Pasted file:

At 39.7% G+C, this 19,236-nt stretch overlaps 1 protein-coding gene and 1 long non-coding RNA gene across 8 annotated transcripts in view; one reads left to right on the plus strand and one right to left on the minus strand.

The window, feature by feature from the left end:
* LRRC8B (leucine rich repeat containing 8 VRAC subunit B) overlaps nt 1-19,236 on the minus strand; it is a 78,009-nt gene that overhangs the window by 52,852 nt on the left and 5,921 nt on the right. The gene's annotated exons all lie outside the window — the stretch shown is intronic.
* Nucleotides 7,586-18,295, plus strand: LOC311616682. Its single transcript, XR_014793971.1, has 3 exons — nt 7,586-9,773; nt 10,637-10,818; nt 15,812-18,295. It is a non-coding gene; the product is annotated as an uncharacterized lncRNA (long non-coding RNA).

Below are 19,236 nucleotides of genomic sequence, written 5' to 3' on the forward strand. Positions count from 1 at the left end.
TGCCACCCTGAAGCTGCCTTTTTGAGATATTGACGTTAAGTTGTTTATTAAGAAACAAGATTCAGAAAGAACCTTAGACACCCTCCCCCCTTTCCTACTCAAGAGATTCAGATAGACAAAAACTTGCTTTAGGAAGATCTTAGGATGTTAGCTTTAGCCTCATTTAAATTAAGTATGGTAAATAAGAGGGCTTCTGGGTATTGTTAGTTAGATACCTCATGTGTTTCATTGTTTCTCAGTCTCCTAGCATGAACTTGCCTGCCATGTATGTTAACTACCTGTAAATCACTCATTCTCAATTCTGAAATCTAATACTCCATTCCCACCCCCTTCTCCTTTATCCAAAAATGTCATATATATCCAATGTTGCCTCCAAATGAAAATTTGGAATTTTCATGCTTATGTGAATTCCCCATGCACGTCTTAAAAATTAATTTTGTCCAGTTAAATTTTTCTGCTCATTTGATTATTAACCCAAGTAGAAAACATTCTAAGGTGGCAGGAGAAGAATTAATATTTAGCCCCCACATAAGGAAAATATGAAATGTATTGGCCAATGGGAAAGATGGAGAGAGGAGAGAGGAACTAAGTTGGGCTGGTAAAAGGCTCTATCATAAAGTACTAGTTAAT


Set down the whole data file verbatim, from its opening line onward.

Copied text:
At 39.7% G+C, this 19,236-nt stretch overlaps 1 protein-coding gene and 1 long non-coding RNA gene across 8 annotated transcripts in view; one reads left to right on the plus strand and one right to left on the minus strand.

The window, feature by feature from the left end:
* LRRC8B (leucine rich repeat containing 8 VRAC subunit B) overlaps nt 1-19,236 on the minus strand; it is a 78,009-nt gene that overhangs the window by 52,852 nt on the left and 5,921 nt on the right. The gene's annotated exons all lie outside the window — the stretch shown is intronic.
* Nucleotides 7,586-18,295, plus strand: LOC311616682. Its single transcript, XR_014793971.1, has 3 exons — nt 7,586-9,773; nt 10,637-10,818; nt 15,812-18,295. It is a non-coding gene; the product is annotated as an uncharacterized lncRNA (long non-coding RNA).

Below are 19,236 nucleotides of genomic sequence, written 5' to 3' on the forward strand. Positions count from 1 at the left end.
TGCCACCCTGAAGCTGCCTTTTTGAGATATTGACGTTAAGTTGTTTATTAAGAAACAAGATTCAGAAAGAACCTTAGACACCCTCCCCCCTTTCCTACTCAAGAGATTCAGATAGACAAAAACTTGCTTTAGGAAGATCTTAGGATGTTAGCTTTAGCCTCATTTAAATTAAGTATGGTAAATAAGAGGGCTTCTGGGTATTGTTAGTTAGATACCTCATGTGTTTCATTGTTTCTCAGTCTCCTAGCATGAACTTGCCTGCCATGTATGTTAACTACCTGTAAATCACTCATTCTCAATTCTGAAATCTAATACTCCATTCCCACCCCCTTCTCCTTTATCCAAAAATGTCATATATATCCAATGTTGCCTCCAAATGAAAATTTGGAATTTTCATGCTTATGTGAATTCCCCATGCACGTCTTAAAAATTAATTTTGTCCAGTTAAATTTTTCTGCTCATTTGATTATTAACCCAAGTAGAAAACATTCTAAGGTGGCAGGAGAAGAATTAATATTTAGCCCCCACATAAGGAAAATATGAAATGTATTGGCCAATGGGAAAGATGGAGAGAGGAGAGAGGAACTAAGTTGGGCTGGTAAAAGGCTCTATCATAAAGTACTAGTTAAT